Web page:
Office of External Affairs
Mountain-Prairie Region


U.S. Fish and Wildlife Service
Mountain-Prairie Region
134 Union Boulevard
Lakewood, Colorado 80228


Otto Jose, 303-236-8156

Service Seeks Public Comments on Proposal to Build New Dam and Enlarge Lake Henry

The U.S. Fish and Wildlife Service is seeking public comment on a draft environmental assessment of a state proposal "Rehabilitation of Lake Henry through the Reconstruction of Lake Henry Dam on Dawson Creek, Bon Homme County, South Dakota." Public comments are welcome for a 30-day period.

The draft environmental assessment, prepared by the South Dakota Department of Game, Fish, and Parks (SDGFP), Division of Wildlife, and U.S. Fish and Wildlife Service, analyzes the Department’s proposal to construct a new dam approximately 1,350 feet downstream from an existing breached dam, quadrupling the lake size from 38 acres to 160 acres. The proposal also includes building associated recreational fishing facilities, including a 20-foot wide boat ramp, parking lot, accessible fishing pier on the existing dam embankment, two gravel access roads, 6-foot wide accessible boat dock, and self-contained vault toilet.

The total cost of the project would be close to $2 million. The Department proposes to use a combination of state fishing license funds, community development block grant funds, and federal Sport Fish Restoration funds to pay for the construction. The federal funds are administered by the Fish and Wildlife Service and come from a excise tax on fishing equipment, import duties on tackle and boats, motorboat fuels, and small engine fuel.

Public comment on the proposal and draft environmental assessment will help the Service decide whether to fund the proposed project. The Service also must determine the proposed project’s eligibility for federal funding, assess its character and design and ensure compliance with federal rules and regulations.

"The state has asked the Service to share in the cost of the project by providing money from the Federal Aid Sport Fish Restoration program," said Paul Gertler, Assistant Regional Director for Migratory Birds and State Programs. "Before approving the request, the Service must examine the effects of funding the state’s proposed action or one of several alternative actions, they may also impose certain conditions on the proposal before approving it."

In 1984, the 38-acre Lake Henry was seriously impacted by record level flood waters. The dam was jeopardized by overflow water, seepage, roots from established trees on the embankment and unsuitable core material used in the original design. An engineering study in 1990 concluded the spillway was inadequate to handle flood waters and there were no low-level outlet works for managing the level of the lake. Due to all the problems associated with the safety and the integrity of the dam, in 1994 the SDGFP breached the dam.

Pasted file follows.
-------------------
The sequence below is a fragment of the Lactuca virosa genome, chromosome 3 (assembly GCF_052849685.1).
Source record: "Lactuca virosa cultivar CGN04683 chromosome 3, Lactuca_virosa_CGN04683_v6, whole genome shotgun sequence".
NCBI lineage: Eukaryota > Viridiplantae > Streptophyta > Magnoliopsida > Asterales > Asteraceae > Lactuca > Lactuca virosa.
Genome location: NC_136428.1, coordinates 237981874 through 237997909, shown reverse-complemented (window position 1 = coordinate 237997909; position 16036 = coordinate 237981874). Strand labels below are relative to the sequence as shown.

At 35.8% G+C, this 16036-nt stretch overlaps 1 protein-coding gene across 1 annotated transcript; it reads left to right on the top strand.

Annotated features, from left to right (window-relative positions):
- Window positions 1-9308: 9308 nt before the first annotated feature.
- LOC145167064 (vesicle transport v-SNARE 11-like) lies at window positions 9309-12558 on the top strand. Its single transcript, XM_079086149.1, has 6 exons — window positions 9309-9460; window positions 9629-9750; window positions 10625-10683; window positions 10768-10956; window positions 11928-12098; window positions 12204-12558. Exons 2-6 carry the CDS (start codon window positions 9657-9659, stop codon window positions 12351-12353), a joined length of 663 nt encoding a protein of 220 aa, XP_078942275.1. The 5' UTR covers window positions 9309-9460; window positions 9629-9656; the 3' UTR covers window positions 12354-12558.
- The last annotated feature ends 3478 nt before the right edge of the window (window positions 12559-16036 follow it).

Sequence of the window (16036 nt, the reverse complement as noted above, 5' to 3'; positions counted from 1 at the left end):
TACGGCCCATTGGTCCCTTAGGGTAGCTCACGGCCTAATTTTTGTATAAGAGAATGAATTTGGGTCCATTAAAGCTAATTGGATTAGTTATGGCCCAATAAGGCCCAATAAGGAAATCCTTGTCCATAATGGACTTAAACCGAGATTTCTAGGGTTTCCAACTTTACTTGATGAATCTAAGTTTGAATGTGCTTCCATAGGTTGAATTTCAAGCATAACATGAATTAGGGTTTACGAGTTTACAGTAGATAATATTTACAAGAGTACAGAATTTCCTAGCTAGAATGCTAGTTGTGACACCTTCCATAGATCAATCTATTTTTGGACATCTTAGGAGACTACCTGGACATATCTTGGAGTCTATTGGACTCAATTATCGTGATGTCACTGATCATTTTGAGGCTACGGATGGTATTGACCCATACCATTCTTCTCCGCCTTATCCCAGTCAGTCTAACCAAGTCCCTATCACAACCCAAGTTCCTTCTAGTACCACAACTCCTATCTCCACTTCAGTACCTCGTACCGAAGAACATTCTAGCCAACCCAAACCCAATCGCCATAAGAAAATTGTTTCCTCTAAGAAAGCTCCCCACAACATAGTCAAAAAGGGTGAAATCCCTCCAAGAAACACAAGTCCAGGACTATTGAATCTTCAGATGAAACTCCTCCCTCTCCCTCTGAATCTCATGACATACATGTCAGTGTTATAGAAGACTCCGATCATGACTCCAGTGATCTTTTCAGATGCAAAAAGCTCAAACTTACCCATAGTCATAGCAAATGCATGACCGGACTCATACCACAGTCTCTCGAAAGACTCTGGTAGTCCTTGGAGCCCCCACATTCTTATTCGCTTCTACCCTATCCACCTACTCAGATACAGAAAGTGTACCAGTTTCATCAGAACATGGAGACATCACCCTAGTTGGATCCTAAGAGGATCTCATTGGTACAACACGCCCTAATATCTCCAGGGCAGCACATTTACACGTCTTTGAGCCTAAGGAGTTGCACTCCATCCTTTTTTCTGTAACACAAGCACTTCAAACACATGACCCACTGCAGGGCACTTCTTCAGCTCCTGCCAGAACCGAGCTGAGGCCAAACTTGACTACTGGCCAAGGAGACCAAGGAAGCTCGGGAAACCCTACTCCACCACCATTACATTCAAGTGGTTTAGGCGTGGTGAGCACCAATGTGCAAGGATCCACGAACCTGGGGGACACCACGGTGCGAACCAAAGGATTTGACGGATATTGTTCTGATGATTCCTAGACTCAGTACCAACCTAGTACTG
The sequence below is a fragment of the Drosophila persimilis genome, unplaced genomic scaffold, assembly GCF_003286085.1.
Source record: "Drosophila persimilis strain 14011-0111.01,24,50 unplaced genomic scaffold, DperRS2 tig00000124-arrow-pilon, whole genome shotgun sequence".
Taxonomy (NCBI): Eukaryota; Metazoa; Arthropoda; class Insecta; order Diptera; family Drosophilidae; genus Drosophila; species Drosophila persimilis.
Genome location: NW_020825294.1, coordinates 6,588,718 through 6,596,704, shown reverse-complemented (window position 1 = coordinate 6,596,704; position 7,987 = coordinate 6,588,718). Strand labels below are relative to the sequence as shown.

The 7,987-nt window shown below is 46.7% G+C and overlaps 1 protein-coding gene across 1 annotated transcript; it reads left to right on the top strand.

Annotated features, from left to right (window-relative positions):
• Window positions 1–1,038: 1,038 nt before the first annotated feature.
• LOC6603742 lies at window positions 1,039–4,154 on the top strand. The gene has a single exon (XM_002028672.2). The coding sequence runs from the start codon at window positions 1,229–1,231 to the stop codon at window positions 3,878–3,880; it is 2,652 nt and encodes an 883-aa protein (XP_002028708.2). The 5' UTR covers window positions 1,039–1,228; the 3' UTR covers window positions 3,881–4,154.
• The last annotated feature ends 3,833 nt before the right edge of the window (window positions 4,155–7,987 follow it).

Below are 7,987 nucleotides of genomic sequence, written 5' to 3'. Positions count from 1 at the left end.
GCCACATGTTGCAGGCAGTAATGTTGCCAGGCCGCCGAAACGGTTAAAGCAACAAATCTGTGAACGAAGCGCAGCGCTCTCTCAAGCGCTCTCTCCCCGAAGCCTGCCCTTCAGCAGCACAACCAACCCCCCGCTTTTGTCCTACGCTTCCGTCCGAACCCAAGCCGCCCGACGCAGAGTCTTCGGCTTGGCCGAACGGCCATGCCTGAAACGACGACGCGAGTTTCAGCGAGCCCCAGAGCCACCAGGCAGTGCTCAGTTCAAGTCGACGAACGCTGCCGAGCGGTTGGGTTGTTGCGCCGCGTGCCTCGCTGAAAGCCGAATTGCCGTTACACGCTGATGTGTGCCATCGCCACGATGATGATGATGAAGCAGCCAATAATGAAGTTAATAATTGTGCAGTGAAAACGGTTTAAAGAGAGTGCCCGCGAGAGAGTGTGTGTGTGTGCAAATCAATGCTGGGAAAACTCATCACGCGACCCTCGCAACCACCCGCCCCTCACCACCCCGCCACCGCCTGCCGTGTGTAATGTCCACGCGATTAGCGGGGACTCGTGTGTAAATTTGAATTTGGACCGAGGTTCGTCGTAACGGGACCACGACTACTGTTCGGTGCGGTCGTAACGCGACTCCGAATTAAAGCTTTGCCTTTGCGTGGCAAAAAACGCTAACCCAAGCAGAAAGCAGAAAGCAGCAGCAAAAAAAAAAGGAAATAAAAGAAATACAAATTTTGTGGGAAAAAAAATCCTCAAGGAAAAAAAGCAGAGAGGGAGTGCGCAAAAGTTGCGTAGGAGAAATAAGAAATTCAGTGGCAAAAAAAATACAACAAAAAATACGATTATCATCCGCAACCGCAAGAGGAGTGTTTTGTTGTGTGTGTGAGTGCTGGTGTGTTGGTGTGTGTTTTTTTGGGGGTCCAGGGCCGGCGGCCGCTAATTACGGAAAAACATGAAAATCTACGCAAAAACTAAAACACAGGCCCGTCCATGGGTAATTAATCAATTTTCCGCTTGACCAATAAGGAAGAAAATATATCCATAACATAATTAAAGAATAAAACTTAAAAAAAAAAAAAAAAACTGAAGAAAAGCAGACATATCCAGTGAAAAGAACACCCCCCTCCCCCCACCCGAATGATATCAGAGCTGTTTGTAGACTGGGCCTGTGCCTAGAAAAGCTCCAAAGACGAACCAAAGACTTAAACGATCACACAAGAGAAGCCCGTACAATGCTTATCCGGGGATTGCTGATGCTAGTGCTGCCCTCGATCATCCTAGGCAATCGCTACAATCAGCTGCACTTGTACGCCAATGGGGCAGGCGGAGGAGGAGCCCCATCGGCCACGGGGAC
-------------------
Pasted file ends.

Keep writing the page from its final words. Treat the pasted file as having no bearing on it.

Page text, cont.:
"The result of this project would provide local fishing access to the regional area that is currently lacking public fishing sites. For young and elderly anglers, the lack of public fishing access limits their ability to participate. The proposed development is a positive step in responding to the recreational demands and improves the quality of life for residents in the region," said Doug Hansen, Director, Division of Wildlife.

The draft environmental assessment prepared by SDGFP identified five alternatives to consider for rehabilitation of Lake Henry:

Constructing a new dam and new lake as described previously. SDGFP would purchase private property from five known willing sellers for implementation of this alternative.

Reconstructing the existing breached dam. Existing spillway and dam embankment would be removed; the dam would be reconstructed at existing site using native materials.

Constructiing a new lake at an upland location (outside of the floodplain) away from the community of Scottland on property purchased or leased by SDGFP.

Constructing a new lake within another drainage (within the floodplain) away from the community of Scottland on property either purchase or leased by SDGFP.

No project would take place and the current conditions would remain in place.

Detailed information on each alternative is contained in the Service’s environmental assessment. Copies of the document, which include details of the state’s proposed action, alternative actions and decisions to be made by the Service, are available online at The document can also be accessed through the SDGFP Those without internet access may request copies by calling the Services’s Division of Federal Aid, 303-236-4430.  Send comments to: Chief, Division of Federal Aid, U.S. Fish and Wildlife Service, P.O. Box 25486, Denver, CO 80225

The U.S. Fish and Wildlife Service is the principal Federal agency responsible for conserving, protecting and enhancing fish, wildlife and plants and their habitats for the continuing benefit of the American people. The Service manages the 95-million-acre National Wildlife Refuge System which encompasses nearly 540 national wildlife refuges, thousands of small wetlands and other special management areas. It also operates 70 national fish hatcheries, 64 fishery resource offices and 78 ecological services field stations. The agency enforces Federal wildlife laws, administers the Endangered Species Act, manages migratory bird populations, restores nationally significant fisheries, conserves and restores wildlife habitat such as wetlands, and helps foreign governments with their conservation efforts. It also oversees the Federal Aid program that distributes hundreds of millions of dollars in excise taxes on fishing and hunting equipment to state fish and wildlife agencies.